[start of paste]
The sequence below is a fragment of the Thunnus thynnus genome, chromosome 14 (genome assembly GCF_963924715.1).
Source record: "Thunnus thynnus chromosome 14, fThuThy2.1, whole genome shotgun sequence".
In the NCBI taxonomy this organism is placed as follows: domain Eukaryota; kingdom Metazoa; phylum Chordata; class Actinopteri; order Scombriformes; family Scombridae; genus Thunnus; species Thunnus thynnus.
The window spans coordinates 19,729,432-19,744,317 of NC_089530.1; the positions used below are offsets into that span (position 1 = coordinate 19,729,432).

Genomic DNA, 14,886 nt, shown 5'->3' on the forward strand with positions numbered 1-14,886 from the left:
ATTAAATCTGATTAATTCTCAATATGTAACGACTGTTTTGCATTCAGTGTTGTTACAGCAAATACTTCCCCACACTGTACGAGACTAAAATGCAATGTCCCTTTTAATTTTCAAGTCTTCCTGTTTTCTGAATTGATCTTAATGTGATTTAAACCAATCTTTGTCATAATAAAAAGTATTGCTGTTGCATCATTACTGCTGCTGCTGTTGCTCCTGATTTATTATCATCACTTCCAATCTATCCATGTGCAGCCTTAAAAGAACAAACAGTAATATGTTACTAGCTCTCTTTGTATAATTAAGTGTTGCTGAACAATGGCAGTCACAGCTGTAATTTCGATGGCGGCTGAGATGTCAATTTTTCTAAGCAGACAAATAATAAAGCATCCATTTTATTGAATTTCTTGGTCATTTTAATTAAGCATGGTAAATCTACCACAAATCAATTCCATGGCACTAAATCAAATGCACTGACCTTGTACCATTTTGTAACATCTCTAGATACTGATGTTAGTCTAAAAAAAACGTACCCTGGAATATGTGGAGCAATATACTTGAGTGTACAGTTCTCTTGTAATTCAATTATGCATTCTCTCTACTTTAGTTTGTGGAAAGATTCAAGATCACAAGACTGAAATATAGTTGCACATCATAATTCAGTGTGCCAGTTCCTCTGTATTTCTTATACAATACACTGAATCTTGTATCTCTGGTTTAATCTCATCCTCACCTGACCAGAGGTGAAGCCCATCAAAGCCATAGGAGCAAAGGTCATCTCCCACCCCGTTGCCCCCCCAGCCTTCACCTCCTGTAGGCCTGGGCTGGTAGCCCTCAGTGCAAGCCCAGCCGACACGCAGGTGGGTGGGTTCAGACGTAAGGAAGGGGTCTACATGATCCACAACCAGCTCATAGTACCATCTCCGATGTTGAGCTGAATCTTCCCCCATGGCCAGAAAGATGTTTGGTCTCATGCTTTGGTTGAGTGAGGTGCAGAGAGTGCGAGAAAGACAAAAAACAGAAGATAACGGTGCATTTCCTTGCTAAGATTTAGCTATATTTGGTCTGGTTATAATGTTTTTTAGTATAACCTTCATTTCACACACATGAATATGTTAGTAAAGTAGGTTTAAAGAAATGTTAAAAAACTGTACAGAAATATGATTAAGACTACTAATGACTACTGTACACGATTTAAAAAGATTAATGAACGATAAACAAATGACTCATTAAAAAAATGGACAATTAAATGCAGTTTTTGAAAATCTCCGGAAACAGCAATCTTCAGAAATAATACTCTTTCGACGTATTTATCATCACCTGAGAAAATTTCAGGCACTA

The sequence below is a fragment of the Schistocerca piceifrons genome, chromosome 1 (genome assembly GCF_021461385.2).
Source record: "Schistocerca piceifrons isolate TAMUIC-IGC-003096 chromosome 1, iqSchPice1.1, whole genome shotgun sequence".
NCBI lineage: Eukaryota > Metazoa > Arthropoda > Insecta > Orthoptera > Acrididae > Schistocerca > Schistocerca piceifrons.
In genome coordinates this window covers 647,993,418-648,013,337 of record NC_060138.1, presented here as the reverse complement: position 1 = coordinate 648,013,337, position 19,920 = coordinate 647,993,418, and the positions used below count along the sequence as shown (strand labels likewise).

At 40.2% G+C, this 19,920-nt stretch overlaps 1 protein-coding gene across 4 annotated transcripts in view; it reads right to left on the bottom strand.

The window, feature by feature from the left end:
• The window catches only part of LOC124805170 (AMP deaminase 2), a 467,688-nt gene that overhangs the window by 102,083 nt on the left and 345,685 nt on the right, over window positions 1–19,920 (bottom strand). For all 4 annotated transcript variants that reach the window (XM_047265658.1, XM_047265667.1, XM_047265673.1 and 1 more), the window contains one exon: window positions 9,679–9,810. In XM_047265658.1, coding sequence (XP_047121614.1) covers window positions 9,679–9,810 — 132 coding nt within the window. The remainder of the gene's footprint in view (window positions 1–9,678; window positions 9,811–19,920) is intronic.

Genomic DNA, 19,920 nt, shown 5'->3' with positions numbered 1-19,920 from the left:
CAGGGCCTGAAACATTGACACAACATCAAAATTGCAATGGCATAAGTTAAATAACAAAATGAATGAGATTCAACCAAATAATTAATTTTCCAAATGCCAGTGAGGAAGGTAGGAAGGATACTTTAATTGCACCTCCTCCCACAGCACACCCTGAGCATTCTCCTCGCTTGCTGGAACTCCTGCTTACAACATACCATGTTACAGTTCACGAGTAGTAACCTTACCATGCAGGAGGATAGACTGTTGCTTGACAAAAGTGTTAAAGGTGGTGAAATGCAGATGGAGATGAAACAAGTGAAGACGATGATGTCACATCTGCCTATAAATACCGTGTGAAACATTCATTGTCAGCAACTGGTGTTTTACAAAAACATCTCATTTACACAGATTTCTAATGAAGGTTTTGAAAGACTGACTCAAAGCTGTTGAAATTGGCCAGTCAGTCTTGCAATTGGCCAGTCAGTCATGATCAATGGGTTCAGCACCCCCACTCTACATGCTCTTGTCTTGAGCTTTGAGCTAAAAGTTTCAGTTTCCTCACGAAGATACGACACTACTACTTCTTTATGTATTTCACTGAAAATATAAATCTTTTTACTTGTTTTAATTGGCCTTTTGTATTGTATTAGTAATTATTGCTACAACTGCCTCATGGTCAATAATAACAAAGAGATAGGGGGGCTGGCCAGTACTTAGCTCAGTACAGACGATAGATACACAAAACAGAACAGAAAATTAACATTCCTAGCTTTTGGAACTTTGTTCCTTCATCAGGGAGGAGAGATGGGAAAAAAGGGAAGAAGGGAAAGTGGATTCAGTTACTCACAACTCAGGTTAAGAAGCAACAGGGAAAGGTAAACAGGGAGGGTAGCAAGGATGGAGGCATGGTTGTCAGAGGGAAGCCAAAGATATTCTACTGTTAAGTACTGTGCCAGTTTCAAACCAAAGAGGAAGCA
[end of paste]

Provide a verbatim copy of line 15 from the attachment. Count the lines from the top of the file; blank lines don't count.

CAGGGCCTGAAACATTGACACAACATCAAAATTGCAATGGCATAAGTTAAATAACAAAATGAATGAGATTCAACCAAATAATTAATTTTCCAAATGCCAGTGAGGAAGGTAGGAAGGATACTTTAATTGCACCTCCTCCCACAGCACACCCTGAGCATTCTCCTCGCTTGCTGGAACTCCTGCTTACAACATACCATGTTACAGTTCACGAGTAGTAACCTTACCATGCAGGAGGATAGACTGTTGCTTGACAAAAGTGTTAAAGGTGGTGAAATGCAGATGGAGATGAAACAAGTGAAGACGATGATGTCACATCTGCCTATAAATACCGTGTGAAACATTCATTGTCAGCAACTGGTGTTTTACAAAAACATCTCATTTACACAGATTTCTAATGAAGGTTTTGAAAGACTGACTCAAAGCTGTTGAAATTGGCCAGTCAGTCTTGCAATTGGCCAGTCAGTCATGATCAATGGGTTCAGCACCCCCACTCTACATGCTCTTGTCTTGAGCTTTGAGCTAAAAGTTTCAGTTTCCTCACGAAGATACGACACTACTACTTCTTTATGTATTTCACTGAAAATATAAATCTTTTTACTTGTTTTAATTGGCCTTTTGTATTGTATTAGTAATTATTGCTACAACTGCCTCATGGTCAATAATAACAAAGAGATAGGGGGGCTGGCCAGTACTTAGCTCAGTACAGACGATAGATACACAAAACAGAACAGAAAATTAACATTCCTAGCTTTTGGAACTTTGTTCCTTCATCAGGGAGGAGAGATGGGAAAAAAGGGAAGAAGGGAAAGTGGATTCAGTTACTCACAACTCAGGTTAAGAAGCAACAGGGAAAGGTAAACAGGGAGGGTAGCAAGGATGGAGGCATGGTTGTCAGAGGGAAGCCAAAGATATTCTACTGTTAAGTACTGTGCCAGTTTCAAACCAAAGAGGAAGCA